Wed Jan 2, 2013, 04:53 PM

41. The battery life was what drew me.

If you don't need resource intensive operations, having a battery that actually lasts near 7 hours is great. That's why I have 2 Asus EEEs.

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Response to onehandle (Original post)

Wed Jan 2, 2013, 04:05 PM

35. ASUS Transformer

is as close to a netbook as far as any general consumer cares.

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Response to onehandle (Original post)

Wed Jan 2, 2013, 04:12 PM

36. Tablets didn't destroy the netbook, netbooks destroyed the premium on thin and light

They brought a highly mobile form factor to a never before seen price-point. When me and my girlfriend started dating she was still clinging onto a Sony Vaio "Picturebook" that she bought in 2003 for $2800. She finally parted with it she replaced it with a $200 Acer.

"Thin and Light" starts at about $300 now, not $1500+

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Response to onehandle (Original post)

Wed Jan 2, 2013, 04:28 PM

39. "We love your asus."

Last edited Wed Jan 2, 2013, 10:06 PM - Edit history (1)


www.youtube.com/watch?feature=endscreen&NR=1&v=Xo8wRKpqAPI


I funny attempt to brand.

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Response to onehandle (Original post)

Wed Jan 2, 2013, 05:04 PM

42. I have both a netbook and an iPad. Use 'em for different stuff.

And I probably use the netbook far more often, unless listening to pandora counts as 'computing.'

(And I still use my main laptop for anything serious.)

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Response to onehandle (Original post)

Wed Jan 2, 2013, 06:28 PM

45. You can get a laptop for not much more than a netbook

A decent laptop. Mine was a Toshiba I got on sale on $485, and it's been great for over a year, and gets a huge amount of use and abuse. And, that's a COMPUTER, not a netbook.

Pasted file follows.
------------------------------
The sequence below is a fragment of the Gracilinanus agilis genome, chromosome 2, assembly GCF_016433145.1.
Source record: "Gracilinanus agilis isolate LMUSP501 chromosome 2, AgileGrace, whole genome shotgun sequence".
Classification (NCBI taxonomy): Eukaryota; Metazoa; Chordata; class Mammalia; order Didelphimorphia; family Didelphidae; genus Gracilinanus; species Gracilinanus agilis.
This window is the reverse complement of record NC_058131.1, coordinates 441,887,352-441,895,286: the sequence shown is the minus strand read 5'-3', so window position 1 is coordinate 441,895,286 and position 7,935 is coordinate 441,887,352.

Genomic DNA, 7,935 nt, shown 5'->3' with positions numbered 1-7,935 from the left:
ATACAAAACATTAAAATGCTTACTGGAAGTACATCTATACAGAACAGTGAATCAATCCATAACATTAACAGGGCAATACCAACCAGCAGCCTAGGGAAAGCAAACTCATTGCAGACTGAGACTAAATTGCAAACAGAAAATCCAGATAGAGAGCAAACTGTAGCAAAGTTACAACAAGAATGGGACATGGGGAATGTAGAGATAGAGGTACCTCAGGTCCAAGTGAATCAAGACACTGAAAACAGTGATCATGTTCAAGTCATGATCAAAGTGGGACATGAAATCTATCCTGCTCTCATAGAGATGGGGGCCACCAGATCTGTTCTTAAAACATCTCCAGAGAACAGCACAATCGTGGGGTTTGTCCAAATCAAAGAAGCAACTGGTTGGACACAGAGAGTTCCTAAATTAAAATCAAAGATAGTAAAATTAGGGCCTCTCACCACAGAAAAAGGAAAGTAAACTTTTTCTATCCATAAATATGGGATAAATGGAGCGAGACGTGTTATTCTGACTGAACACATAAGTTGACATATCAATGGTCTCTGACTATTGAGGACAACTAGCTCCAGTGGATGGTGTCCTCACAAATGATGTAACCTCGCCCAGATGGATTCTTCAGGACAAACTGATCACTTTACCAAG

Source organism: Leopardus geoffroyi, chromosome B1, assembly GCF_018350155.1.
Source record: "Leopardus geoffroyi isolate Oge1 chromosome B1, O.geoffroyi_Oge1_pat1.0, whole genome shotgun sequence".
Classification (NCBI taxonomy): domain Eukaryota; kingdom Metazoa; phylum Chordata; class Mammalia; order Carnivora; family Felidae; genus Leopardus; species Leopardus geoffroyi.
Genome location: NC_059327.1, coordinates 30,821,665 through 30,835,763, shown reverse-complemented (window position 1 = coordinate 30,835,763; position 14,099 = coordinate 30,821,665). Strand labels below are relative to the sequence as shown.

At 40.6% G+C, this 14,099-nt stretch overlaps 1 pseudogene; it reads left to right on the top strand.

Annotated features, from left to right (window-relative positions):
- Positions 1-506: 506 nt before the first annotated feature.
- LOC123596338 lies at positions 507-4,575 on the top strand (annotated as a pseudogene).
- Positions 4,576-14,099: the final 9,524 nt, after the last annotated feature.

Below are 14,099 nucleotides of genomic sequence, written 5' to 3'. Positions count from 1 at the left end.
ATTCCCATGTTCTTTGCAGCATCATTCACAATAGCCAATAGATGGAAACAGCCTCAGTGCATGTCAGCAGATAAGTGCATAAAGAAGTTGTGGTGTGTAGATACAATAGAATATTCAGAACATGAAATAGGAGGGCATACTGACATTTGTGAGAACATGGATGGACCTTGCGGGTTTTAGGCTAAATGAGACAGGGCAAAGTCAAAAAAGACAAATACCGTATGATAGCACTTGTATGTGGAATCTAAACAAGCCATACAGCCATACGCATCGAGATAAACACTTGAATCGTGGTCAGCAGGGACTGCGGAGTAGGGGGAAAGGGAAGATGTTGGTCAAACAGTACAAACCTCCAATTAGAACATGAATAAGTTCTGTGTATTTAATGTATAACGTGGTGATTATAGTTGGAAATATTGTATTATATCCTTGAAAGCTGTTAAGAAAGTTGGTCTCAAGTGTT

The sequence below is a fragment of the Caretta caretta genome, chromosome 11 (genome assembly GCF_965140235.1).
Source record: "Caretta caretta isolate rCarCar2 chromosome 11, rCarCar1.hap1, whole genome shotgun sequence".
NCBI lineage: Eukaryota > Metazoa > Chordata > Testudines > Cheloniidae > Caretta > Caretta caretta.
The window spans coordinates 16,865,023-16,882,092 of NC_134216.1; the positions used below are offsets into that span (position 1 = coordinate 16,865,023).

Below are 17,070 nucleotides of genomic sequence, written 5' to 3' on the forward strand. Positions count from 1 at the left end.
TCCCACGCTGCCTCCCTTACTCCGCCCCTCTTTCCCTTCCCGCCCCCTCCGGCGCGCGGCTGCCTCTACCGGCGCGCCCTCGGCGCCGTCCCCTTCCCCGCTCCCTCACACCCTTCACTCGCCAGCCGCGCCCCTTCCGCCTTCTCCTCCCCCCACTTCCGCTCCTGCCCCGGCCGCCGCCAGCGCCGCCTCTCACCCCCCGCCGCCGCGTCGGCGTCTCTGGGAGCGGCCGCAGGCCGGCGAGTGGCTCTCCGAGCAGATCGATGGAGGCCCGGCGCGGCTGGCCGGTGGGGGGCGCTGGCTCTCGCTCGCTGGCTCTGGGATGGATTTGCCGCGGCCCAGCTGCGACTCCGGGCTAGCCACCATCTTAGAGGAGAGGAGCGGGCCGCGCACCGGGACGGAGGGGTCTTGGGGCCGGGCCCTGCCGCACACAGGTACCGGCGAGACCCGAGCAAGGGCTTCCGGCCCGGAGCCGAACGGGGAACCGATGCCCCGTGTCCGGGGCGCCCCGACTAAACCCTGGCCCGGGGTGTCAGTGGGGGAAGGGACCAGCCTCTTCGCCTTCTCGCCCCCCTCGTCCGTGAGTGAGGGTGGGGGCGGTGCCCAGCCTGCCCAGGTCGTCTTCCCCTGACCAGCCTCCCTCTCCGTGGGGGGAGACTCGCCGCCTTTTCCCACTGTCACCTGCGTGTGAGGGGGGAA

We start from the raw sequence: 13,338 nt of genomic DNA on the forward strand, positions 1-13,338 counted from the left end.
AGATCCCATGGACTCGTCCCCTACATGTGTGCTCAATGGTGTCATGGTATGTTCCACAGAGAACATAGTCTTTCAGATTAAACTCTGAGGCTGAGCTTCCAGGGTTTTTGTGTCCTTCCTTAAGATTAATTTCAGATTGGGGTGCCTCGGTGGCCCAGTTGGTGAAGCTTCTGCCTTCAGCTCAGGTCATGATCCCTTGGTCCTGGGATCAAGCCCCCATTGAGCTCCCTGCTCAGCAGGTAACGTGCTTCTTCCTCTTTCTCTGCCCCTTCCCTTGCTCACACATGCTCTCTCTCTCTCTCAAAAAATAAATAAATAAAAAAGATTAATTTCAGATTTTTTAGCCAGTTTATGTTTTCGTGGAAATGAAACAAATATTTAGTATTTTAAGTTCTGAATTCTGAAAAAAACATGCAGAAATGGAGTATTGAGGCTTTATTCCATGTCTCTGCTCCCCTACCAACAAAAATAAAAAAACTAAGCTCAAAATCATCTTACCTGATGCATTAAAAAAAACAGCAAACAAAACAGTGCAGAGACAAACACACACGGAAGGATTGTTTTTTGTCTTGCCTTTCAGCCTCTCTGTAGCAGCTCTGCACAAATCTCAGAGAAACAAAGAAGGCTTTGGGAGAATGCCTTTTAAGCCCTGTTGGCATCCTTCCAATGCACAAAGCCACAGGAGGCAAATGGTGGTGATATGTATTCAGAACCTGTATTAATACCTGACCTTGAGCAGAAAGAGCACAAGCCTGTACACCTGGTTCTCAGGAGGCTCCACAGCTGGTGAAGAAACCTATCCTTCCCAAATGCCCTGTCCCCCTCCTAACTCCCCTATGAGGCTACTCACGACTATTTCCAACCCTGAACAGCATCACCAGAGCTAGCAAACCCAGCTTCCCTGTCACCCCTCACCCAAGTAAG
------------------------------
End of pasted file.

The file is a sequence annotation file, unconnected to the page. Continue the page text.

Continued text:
Nook and Kindle HD tablets are less than %300.

Look at smart phones like the Samsung Galaxy S III (which I have) and iPhones.

Where does the netbook fit in?

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Response to onehandle (Original post)

Wed Jan 2, 2013, 10:02 PM

51. I have an iPad that I mostly only use as a reader

and a Macbook Air 11" which is my constant companion. I still use my Macbook Pro, but it has essentially become a desktop machine in a docking station, connected to a 26" monitor, full Apple USB keyboard (wish Apple would make a BT keyboard with numerical pad), a BT Magic Trackpad, C-Pen, Fujitsu Scansnap, Canon laser AIO & miscellaneous other hardware.

My newest Windoze machine is a Lenovo Thinkpad running XP, which I use only for some specialized SW that doesn't come in a Mac version. I hate Parallels, Boot Camp & all that kinda dual-use SW, so I just keep the old Lenovo around.

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Response to onehandle (Original post)

Wed Jan 2, 2013, 10:21 PM

54. Mine still works just fine

4 years old- still love it. When it goes, I will get an iPad I suppose but I am still lovin' my little Netbook!